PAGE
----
Our yacht was named the Carlotta, of 37 tons register. She carried a crew of eight, all told, including the steward, and was very comfortably fitted up, but, as we afterwards found, also very slow. The others on board were—Mr. FraserMackintosh, M.P., and the writer. We left Strome-Ferry about noon on Saturday, the 5th of September, 1885, and, steaming down Loch-Carron, entered Kyle Akin, “the Strait of Haco.” At the entrance to this Strait, in the year 1263, the proud Norwegian King anchored his noble fleet of over a hundred war-galleys, to beard the Scottish Lion in his den, and establish the authority of the Norse Raven over the Western Isles and shores of Albyn. But a few short months and that gallant fleet was scattered and destroyed by the furious tempests that came as it were to protect our land from the invader, whilst Haco, leaving the flower of his golden-haired warriors dead upon the blood-stained field of Largs, sailed to Orkney, and there died broken-hearted

" And they buried him in Orkney, and Norsemen never more

Set sail to harry Scotland, or plunder on her shore.”

Upon a large rock jutting out into the Kyle are the ruins of Castle Moil, anciently known as Dunakyne, or Haco's Fort, said to have been erected by a Norwegian Princess for the purpose of levying a toll upon all ships passing through the Strait. She had a strong chain stretched across the Kyle, the ends being attached to iron rings fixed in the rock on either side. The Castle afterwards became a seat of the Clan Mackinnon. It now presents, from certain points of view, a very picturesque appearance, looking as if it had been split in half by some great convulsion.

Passing through the Kyle, where we saw several shoals of herring, we entered Loch-Alsh, and soon after steamed up LochDuich, without doubt the most beautiful of our Scottish sea-lochs. The day was lovely, and the shores of the Loch, fringed with wood and clothed with verdure, all reflected in the blue mirror below, presented a charming picture. In the distance towered in magnificent grandeur the snow-crowned mountains of Kintail, with the historic Tullochard, the gathering-peak of the Seaforth Mackenzies, rearing its proud crest to the skies. At the junction of Loch-Duich and Loch-Long, opposite the pretty little village of Dornie, we dropped anchor, and rowed across to inspect the picturesque ruins of Eileandonan Castle, the ancient feudal stronghold of the Mackenzies.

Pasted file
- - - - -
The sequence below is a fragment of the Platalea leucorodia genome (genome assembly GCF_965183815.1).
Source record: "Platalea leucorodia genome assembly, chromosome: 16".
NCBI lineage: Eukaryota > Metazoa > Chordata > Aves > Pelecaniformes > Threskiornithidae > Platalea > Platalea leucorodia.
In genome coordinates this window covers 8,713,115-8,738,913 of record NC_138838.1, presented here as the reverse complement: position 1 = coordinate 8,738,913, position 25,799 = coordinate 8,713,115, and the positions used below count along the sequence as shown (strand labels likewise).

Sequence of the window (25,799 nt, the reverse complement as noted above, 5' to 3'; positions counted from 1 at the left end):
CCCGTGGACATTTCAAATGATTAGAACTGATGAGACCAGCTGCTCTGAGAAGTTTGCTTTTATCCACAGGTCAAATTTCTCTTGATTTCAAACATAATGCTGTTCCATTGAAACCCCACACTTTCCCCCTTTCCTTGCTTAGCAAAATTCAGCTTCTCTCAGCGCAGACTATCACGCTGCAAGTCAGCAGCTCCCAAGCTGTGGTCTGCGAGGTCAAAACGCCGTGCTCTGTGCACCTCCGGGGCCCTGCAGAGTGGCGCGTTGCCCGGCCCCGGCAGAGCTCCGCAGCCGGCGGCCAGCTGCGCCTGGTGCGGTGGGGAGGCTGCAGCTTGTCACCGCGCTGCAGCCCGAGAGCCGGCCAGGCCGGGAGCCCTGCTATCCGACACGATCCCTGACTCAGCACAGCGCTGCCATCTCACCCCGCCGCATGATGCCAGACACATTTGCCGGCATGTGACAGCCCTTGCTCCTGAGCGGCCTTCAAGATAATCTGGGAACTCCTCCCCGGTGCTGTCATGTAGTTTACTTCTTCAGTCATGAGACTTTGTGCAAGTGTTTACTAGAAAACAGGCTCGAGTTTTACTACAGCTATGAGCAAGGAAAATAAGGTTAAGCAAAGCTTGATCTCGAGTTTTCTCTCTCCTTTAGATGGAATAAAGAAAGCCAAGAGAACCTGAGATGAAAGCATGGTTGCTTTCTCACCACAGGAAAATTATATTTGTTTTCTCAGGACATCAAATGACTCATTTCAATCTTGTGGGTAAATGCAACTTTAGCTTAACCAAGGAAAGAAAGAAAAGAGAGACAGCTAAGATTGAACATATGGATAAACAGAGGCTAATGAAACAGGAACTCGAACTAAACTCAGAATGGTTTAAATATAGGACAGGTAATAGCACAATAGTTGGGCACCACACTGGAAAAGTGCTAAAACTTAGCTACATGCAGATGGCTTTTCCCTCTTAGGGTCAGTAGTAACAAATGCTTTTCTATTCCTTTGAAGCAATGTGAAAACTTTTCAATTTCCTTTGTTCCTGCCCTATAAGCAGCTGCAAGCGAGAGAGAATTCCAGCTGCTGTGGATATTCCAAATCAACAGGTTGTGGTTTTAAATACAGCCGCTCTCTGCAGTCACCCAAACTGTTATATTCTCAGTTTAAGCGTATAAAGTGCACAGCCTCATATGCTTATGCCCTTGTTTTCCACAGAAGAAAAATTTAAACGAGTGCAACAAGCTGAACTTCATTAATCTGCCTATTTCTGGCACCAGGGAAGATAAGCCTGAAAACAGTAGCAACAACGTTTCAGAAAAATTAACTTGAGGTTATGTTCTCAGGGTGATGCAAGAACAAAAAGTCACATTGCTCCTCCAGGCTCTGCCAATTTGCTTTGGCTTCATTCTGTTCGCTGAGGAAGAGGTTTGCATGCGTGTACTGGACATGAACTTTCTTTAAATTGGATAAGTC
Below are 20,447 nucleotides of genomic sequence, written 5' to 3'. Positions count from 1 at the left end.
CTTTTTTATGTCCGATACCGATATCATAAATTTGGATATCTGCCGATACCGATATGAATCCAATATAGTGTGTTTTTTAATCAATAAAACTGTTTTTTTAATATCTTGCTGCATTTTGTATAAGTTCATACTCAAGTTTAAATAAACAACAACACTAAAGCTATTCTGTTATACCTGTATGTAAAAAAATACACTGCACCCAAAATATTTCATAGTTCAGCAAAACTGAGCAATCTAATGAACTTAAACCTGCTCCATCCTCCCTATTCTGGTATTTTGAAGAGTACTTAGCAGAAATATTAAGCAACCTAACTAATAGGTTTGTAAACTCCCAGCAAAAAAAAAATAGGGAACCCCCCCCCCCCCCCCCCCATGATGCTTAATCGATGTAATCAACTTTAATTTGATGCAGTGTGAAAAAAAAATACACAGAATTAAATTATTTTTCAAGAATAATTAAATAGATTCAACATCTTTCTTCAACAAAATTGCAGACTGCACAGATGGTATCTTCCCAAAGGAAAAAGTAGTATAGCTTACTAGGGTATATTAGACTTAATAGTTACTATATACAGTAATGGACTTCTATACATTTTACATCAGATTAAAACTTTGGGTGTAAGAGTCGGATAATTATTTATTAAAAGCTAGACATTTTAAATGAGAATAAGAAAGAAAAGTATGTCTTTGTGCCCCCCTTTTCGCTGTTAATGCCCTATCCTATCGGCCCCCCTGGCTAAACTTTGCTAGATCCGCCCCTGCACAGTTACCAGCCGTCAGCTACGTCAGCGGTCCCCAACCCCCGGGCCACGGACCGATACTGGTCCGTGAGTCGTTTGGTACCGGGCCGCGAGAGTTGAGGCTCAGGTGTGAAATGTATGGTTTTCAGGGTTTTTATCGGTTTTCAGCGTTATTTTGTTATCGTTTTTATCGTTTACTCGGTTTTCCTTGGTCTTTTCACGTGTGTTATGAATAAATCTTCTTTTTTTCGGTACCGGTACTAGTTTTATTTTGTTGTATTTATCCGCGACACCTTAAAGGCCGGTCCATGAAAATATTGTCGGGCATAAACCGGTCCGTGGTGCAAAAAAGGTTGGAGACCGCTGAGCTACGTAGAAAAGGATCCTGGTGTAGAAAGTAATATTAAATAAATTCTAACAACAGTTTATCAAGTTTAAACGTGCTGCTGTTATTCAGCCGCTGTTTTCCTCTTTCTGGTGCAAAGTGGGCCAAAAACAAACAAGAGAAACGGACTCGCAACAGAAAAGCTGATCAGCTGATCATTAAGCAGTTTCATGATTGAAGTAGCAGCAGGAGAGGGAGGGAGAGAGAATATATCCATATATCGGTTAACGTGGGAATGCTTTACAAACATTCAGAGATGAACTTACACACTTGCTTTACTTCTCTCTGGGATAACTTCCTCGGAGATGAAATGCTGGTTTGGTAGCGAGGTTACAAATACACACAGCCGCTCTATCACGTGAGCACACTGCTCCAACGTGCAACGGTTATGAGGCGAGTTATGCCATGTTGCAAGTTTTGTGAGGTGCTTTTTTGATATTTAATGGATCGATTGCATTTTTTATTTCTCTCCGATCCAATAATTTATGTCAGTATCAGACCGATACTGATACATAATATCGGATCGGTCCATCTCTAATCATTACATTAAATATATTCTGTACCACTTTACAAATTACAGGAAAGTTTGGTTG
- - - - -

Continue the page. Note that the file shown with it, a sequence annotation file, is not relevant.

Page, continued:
In 1263, after the battle of Largs, Walter Stewart, Earl of Menteith, is said to have built this Castle for the purpose of overawing the Western Islesmen. There is a tradition that Robert the Bruce was sheltered for some time in the Castle by John Mackenzie, II. of Kintail, until the exiled monarch was able again to gather an army and release Scotland from the bonds of the tyrant usurper.

In 1331, "Schyre Thomas," Earl of Moray, and Lord Warden of Scotland, under King David II., sent his “Crownare" or Lieutenant to Eileandonan to prepare the Castle for his reception, and to execute summary justice upon sundry lawbreakers in that part of the country. Wyntoun, in his Chronicle, describes the proceedings as follows :

“ Off hys byddyng (than) alsa fast

Till Elandonan his Crownare past,
For till arest mysdoaris thare,

Quhare that mony that tyme ware,
And thare to ger hym purvaid be ;
For thiddyre swne to pass thowcht he.
This Crownare, wyth a cumpany
Off manlyk men, sowcht naroly
Thai mysdoaris here and thare,
That in hys rollys wryttyn ware.
All gat he noucht; bot fyfty
That feand ware, (al) wychtly
As (he) ouretuke wyth mekill payne,
Fleand the lauch, thai ware all slayne ;
And the hevyddis off thame all
Were set up apon the wall
Hey (on heycht) on Elandonan,
Agayne the come off the Wardan.
Off that sycht he was rycht blyth ;
And till his court he yhed rycht swyth,
And off the lave that entryde ware
Justyce he dyde evynlyk thare,
Bot hym mystryd noucht (to) call
Thame, that flowryd sa well that wall :
Feware thai ware noucht than fyfty
Hevyddis grynnand rycht wgly.”

The spectacle of the fifty human heads, “grinning right ugly,” which made the Warden “right blythe," was unhappily not an uncommon one in the “good old days.”

In 1452, Euphemia Leslie, Dowager Countess of Ross, who had fallen in love with Alexander lonraic, VI. of Kintail, sent for him to come to her Court at Dingwall, and there declared to him her passion. Finding, however, that her love was unrequited, she determined to have revenge, and accordingly had Kintail apprehended and lodged in prison. Eileandonan Castle was then under the charge of one named MacAulay, whose orders were not to leave the Castle, nor permit anyone to enter it without receiving Kintail's gold ring as a token. The vengeful Countess managed, by force or fraud, to gain possession of this ring from Mackenzie's page, and she at once sent a gentleman to Eileandonan with it, bearing also the message that Kintail was about to wed the Countess of Ross, and desiring MacAulay to repair to Dingwall forthwith, and leave the Castle in the messenger's hands. MacAulay, on seeing the ring, did not for a moment doubt the truth of the story, and accordingly gave the guardianship of the